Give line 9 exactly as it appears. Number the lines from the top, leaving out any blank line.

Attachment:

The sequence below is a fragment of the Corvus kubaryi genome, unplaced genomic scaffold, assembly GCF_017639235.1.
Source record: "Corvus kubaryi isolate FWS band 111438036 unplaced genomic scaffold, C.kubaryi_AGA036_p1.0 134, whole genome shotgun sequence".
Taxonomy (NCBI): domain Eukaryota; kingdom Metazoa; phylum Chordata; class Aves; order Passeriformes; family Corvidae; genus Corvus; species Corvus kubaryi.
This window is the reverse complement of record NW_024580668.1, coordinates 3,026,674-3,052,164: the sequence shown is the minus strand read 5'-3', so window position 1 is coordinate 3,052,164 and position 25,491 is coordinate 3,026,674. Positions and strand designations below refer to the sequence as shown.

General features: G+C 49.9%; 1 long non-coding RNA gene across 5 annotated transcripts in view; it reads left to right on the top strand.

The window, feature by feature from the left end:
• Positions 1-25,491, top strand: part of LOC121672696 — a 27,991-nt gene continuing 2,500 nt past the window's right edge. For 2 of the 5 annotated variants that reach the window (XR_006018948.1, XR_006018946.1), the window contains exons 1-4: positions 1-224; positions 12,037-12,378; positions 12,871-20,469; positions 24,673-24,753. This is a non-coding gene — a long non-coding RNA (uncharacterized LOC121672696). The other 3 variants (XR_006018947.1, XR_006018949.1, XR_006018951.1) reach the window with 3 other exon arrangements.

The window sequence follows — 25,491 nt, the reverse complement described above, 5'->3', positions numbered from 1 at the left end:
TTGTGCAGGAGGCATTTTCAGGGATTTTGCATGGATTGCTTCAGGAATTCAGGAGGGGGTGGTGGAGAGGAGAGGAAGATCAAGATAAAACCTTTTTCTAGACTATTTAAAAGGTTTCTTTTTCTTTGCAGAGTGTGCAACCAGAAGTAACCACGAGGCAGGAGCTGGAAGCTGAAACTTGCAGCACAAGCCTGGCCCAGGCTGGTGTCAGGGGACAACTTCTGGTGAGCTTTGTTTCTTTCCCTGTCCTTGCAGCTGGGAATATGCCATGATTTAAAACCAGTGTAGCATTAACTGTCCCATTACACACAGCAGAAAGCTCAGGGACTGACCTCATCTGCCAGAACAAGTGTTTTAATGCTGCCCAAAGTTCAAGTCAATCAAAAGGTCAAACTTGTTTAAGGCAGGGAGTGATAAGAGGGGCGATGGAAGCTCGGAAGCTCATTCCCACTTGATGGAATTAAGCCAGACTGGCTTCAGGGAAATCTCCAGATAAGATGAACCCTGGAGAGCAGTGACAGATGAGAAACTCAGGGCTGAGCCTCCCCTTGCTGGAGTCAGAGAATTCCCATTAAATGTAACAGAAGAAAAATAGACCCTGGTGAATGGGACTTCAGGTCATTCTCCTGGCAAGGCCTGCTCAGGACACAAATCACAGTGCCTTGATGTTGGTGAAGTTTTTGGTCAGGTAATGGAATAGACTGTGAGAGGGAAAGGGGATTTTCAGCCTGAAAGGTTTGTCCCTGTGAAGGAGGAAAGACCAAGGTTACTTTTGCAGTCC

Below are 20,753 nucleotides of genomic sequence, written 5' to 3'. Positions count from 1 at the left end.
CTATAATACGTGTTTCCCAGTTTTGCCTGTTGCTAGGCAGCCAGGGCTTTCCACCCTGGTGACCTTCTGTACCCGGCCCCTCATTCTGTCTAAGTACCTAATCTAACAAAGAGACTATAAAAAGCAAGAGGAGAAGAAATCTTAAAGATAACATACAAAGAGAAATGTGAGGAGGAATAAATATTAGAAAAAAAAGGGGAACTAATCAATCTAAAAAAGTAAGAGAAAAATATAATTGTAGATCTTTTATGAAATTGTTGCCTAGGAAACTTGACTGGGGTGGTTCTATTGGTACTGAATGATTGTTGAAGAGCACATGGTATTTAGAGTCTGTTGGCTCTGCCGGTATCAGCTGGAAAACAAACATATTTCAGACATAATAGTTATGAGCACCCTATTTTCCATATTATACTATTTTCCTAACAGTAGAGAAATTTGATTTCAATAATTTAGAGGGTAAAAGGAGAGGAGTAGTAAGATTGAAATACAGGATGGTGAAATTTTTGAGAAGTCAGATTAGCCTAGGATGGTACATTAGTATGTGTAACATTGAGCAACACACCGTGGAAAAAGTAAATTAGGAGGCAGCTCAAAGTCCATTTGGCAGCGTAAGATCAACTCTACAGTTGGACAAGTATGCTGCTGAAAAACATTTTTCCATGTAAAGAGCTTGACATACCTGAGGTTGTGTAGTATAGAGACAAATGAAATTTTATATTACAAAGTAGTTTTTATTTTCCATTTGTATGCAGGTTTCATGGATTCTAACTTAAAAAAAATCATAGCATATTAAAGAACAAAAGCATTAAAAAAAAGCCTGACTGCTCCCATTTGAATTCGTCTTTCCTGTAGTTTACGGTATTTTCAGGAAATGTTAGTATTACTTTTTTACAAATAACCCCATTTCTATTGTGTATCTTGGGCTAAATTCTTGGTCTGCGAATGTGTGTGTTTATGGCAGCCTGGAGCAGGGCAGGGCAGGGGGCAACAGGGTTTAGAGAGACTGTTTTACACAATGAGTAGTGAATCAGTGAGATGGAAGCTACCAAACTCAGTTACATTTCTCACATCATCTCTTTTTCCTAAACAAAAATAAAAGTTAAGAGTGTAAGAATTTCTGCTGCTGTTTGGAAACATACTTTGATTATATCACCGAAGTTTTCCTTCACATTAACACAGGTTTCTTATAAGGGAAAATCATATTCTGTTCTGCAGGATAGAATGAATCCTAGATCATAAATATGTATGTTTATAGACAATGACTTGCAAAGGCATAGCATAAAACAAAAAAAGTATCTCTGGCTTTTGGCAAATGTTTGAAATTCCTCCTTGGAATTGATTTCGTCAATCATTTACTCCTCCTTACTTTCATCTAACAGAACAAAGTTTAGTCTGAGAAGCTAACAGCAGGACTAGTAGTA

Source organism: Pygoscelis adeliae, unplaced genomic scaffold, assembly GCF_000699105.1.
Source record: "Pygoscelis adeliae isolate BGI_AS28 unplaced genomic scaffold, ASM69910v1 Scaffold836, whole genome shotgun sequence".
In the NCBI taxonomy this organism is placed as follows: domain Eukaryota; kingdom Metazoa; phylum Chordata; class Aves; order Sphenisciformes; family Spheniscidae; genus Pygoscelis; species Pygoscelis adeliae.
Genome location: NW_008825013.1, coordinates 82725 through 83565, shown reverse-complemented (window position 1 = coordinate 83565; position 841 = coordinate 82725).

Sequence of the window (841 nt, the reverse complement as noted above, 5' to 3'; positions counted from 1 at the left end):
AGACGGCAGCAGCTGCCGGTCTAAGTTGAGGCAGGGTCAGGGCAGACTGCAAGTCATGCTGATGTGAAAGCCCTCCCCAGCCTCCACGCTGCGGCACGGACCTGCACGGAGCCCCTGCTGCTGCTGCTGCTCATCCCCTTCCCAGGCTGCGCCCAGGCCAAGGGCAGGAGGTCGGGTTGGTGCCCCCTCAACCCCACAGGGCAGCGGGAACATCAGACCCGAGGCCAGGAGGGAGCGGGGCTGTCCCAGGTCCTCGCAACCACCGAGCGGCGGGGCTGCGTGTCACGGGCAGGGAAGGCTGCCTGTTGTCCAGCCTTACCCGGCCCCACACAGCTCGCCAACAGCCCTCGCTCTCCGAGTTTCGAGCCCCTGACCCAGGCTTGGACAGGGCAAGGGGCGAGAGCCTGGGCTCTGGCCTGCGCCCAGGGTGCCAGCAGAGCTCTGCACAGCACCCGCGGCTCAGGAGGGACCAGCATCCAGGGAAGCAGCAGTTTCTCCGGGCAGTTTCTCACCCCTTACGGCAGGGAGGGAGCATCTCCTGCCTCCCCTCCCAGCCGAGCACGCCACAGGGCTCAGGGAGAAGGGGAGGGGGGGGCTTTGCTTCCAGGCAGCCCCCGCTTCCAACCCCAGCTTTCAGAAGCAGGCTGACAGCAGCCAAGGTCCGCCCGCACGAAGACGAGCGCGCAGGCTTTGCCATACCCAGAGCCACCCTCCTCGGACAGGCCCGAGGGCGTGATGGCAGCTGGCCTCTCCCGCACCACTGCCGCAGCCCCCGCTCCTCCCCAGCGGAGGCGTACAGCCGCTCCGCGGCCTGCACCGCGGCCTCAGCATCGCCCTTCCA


TTGTGCAGGAGGCATTTTCAGGGATTTTGCATGGATTGCTTCAGGAATTCAGGAGGGGGTGGTGGAGAGGAGAGGAAGATCAAGATAAAACCTTTTTCTAGACTATTTAAAAGGTTTCTTTTTCTTTGCAGAGTGTGCAACCAGAAGTAACCACGAGGCAGGAGCTGGAAGCTGAAACTTGCAGCACAAGCCTGGCCCAGGCTGGTGTCAGGGGACAACTTCTGGTGAGCTTTGTTTCTTTCCCTGTCCTTGCAGCTGGGAATATGCCATGATTTAAAACCAGTGTAGCATTAACTGTCCCATTACACACAGCAGAAAGCTCAGGGACTGACCTCATCTGCCAGAACAAGTGTTTTAATGCTGCCCAAAGTTCAAGTCAATCAAAAGGTCAAACTTGTTTAAGGCAGGGAGTGATAAGAGGGGCGATGGAAGCTCGGAAGCTCATTCCCACTTGATGGAATTAAGCCAGACTGGCTTCAGGGAAATCTCCAGATAAGATGAACCCTGGAGAGCAGTGACAGATGAGAAACTCAGGGCTGAGCCTCCCCTTGCTGGAGTCAGAGAATTCCCATTAAATGTAACAGAAGAAAAATAGACCCTGGTGAATGGGACTTCAGGTCATTCTCCTGGCAAGGCCTGCTCAGGACACAAATCACAGTGCCTTGATGTTGGTGAAGTTTTTGGTCAGGTAATGGAATAGACTGTGAGAGGGAAAGGGGATTTTCAGCCTGAAAGGTTTGTCCCTGTGAAGGAGGAAAGACCAAGGTTACTTTTGCAGTCC